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Thread: unix r00t

  1. #11
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    Originally posted here by phishphreek80
    If you have access to the system as root, but don't know the root password then you can edit the /etc/shadow file to remove the encrypted password. Then you can set the password to whatever you want. This method is also used to reset the root password using single user mode at boot.
    Ever heard of passwd? If you're on as root just change the password, sheesh. You don't need to edit /etc/shadow.

    Originally posted here by !mitationRust
    You would like to read some of the major flaws? I'm afraid I broke my stick on this dead horse awhile ago, but I'll let catch educate you on some of the flaws. *nix vs. ?, thread is not the same unless it has catch involved.
    IOW, I don't actually know myself, so I will defer to someone else who I think knows.
    At any rate, it's useless to debate your non-statements based on someone else's statements that may or may not be correct.

    Originally posted here by spurious_inode For root, always use a shell that can set the environment variables as `read-only'. Most implementations of the Korn shell recognize 'typeset -xr VAR' to mean export the variable and set it to read-only.
    Props to you spurious, for being the first person I've seen recommend this here in a long time.

    Bash supports this as well, via the readonly built-in for existing exports/declarations:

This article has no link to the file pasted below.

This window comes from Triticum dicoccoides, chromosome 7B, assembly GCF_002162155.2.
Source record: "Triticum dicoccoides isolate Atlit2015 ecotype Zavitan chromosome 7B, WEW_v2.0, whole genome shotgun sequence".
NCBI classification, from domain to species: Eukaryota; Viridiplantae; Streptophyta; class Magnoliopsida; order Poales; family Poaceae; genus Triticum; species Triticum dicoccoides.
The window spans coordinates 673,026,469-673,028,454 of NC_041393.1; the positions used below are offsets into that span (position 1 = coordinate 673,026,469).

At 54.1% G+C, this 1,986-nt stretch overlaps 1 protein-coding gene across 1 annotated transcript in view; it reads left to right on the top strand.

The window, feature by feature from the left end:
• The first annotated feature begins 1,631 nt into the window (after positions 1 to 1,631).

Code:
    root@Optimus:~# export PATH="$PATH:/home/chsh"
    root@Optimus:~# readonly PATH
    root@Optimus:~# export PATH="$PATH:."
    -su: PATH: readonly variable
    It should be in root's /etc/.bash_profile, or perhaps the system-wide /etc/profile if you want to do it for everyone. You should then lock down the profile files obviously, however if someone gets root on your system, your efforts will only lengthen the time it will take them to break it.

    You can also optionally flag stuff as readonly when it's declared using the built-in declare.
    Chris Shepherd
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    \"Well as far as the spelling, I speak fluently both your native languages. Do you even can try spell mine ?\" -- Failed Insult
    Is your whole family retarded, or did they just catch it from you?

  2. #12
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    Ever heard of passwd? If you're on as root just change the password, sheesh. You don't need to edit /etc/shadow.
    I am relatively sure that, in order to change a password using passwd, you need to enter the old password first. So, by deleting it in /etc/shadow, you can change a password without entering the old one because the system believes there was no password to begin with.

    nifty trick, btw

  3. #13
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    Originally posted here by TheRepublican
    I am relatively sure that, in order to change a password using passwd, you need to enter the old password first. So, by deleting it in /etc/shadow, you can change a password without entering the old one because the system believes there was no password to begin with.

    nifty trick, btw
    You use Gentoo and you're Republican.... You'll end up burning in hell anyway.

    How did you have time too post this in between security updates? Gentoo still poppin' out 2 a day?

    And for the record, no you don't have too enter in the old password too use passwd. You type passwd and type the new password twice.
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  4. #14
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    I think the point of the method from the book, vs the methods suggested in this thread, is to obtain the root password without changing it - secretly gaining access without breaking the original user's access as well.

    If I'm wrong about the functionality of the book instructions, please let me know. If my comment was just too obvious for anyone to state it before this, I apologize for your wasted time.

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